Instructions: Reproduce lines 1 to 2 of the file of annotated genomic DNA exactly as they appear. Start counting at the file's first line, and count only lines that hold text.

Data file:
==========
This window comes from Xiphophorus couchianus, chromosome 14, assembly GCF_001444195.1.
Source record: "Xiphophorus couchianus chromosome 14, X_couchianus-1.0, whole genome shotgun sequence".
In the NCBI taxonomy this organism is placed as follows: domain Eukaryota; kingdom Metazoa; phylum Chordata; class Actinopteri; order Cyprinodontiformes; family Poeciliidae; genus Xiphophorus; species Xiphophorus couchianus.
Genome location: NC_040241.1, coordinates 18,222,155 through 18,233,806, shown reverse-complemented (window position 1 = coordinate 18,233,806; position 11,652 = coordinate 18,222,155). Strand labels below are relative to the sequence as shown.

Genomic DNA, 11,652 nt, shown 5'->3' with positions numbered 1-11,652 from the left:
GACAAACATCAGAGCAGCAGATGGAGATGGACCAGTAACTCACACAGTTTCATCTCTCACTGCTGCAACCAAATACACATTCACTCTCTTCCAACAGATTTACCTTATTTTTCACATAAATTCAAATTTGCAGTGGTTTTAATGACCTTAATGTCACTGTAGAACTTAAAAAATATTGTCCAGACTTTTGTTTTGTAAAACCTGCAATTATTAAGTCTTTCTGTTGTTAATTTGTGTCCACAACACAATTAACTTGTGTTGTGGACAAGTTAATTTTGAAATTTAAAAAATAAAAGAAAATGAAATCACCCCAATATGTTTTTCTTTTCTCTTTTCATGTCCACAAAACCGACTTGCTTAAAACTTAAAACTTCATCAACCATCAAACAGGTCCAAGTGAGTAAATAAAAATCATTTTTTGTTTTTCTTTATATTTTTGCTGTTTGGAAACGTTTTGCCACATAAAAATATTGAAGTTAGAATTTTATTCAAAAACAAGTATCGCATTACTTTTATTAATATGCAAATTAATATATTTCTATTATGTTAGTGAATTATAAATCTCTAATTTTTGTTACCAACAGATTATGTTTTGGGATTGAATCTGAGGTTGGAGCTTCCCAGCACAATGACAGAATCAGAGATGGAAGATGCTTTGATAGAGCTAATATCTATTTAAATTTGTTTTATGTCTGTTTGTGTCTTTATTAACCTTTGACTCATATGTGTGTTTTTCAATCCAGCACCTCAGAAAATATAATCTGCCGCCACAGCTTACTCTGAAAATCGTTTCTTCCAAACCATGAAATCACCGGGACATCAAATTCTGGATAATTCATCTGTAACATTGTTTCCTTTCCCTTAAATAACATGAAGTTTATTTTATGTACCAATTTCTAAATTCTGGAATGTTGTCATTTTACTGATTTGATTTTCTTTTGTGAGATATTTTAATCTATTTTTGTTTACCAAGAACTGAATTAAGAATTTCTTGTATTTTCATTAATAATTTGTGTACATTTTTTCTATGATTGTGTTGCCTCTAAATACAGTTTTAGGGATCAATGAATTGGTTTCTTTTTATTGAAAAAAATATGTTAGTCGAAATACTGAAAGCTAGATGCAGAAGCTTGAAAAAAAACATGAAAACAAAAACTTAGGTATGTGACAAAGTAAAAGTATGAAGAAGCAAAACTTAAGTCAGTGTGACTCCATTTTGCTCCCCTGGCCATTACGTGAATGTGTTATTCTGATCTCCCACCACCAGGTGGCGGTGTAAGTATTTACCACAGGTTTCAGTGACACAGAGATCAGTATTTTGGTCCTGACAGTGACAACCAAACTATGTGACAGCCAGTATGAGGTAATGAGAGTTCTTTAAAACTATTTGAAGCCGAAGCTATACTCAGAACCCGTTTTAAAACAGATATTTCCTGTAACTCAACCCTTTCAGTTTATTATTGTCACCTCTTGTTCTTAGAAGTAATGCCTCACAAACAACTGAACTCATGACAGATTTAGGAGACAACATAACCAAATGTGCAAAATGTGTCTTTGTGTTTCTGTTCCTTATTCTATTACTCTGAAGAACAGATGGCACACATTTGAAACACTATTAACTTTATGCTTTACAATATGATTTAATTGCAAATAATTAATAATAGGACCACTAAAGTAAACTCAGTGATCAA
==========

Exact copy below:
This window comes from Xiphophorus couchianus, chromosome 14, assembly GCF_001444195.1.
Source record: "Xiphophorus couchianus chromosome 14, X_couchianus-1.0, whole genome shotgun sequence".